Dr. B, it appears that vaseline has collected in my son’s lungs. What are ways to get it out? His dad has been putting alot of vaseline on my son’s lips for 2 months and he swallows when he eats. now symptoms are present. He has an occasional bronchial cough that sounds bad. Sore swollen throat in the mornings and just had flu symptoms.
Oh goodness. There are many possible reasons for your child’s symptoms, so I recommend seeing his primary care physician as soon as possible. Because the symptoms are new, they may simply provide some medications before proceeding with any other tests. Vaseline in the lungs is usually something that happens after long term use or huge amounts are inhaled, so hopefully, this is not your case.
Wow I did not know this :/ I use Vaseline on my face overnight would this cause any problems with my lungs as it obviously gets on my pillow slip a bit ?
The skin is the perfect place for Vaseline! Near nose and mouth is fine, but many people put it directly inside the nose where it melts and drips down the back of the throat. Thanks for reading and commenting on this post. So happy to continue educating people.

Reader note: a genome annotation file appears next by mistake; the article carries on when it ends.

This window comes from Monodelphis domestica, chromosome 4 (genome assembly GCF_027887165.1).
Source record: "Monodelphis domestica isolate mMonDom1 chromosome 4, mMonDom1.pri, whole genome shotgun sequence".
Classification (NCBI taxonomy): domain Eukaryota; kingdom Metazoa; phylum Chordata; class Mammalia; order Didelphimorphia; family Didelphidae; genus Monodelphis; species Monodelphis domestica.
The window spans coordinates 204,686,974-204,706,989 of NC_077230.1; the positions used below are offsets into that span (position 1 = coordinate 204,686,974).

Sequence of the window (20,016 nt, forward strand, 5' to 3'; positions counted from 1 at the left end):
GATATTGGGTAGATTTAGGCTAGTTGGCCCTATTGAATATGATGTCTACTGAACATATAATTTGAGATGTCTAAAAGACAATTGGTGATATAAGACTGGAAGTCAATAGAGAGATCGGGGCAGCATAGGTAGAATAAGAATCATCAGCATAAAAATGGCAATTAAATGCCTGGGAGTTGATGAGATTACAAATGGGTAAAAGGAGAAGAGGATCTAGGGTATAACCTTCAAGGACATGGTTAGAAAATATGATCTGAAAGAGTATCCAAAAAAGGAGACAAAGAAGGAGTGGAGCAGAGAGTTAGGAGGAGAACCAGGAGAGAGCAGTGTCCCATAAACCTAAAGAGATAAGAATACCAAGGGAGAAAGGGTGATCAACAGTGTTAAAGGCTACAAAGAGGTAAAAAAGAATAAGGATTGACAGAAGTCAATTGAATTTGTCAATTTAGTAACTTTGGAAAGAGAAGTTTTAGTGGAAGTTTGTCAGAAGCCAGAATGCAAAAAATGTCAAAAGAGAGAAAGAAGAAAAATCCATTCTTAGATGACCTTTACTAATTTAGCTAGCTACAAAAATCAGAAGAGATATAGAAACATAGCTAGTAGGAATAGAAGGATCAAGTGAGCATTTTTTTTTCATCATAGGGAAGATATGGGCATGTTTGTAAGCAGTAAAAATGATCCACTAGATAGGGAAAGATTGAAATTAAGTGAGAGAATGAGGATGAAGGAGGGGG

Would coconut oil cause the same problem? My son got a few bloody noses this past week, probably from dry air. I read the about using Vaseline but wanted it to be more natural so used melted coconut oil on a cute tip a few times in his nose. Of course after I read this, it freaked me out. Is this something that happens from using over a prolonged period of time? Will it harm my 3 yr old from using it probably 3 times that day? Makes me nervous now.
Natural coconut oil can be dissolved by the body so it is a much better choice than Vaseline. Using it on a Qtip is also a good technique so the nose is not filled with the oil. When there is a problem, it is fine to treat the nose several times each day for a short period of time, but if you find you need to do it frequently, you might want to see your child’s physician to determine how you can prevent the nosebleeds.
Thank you so thank you so much for sharing this information I was not aware this. Vaseline is very common to use for dry skin and moisturizing . Vaseline has been a staple in my families homes for Generations but to learn of these dangers for young children is definitely an eye-opener I will share this information with my family. Thank you
Yes, Vaseline is outstanding to use for skin issues, but it is extremely common to use in the nose. Even though the instructions warn us to not put it inside of the body. There are different ointments, such as saltwater or saline gels that can help moisturize the nose without the Xray risk associated with frequent Vaseline use. Thanks so much for your comment.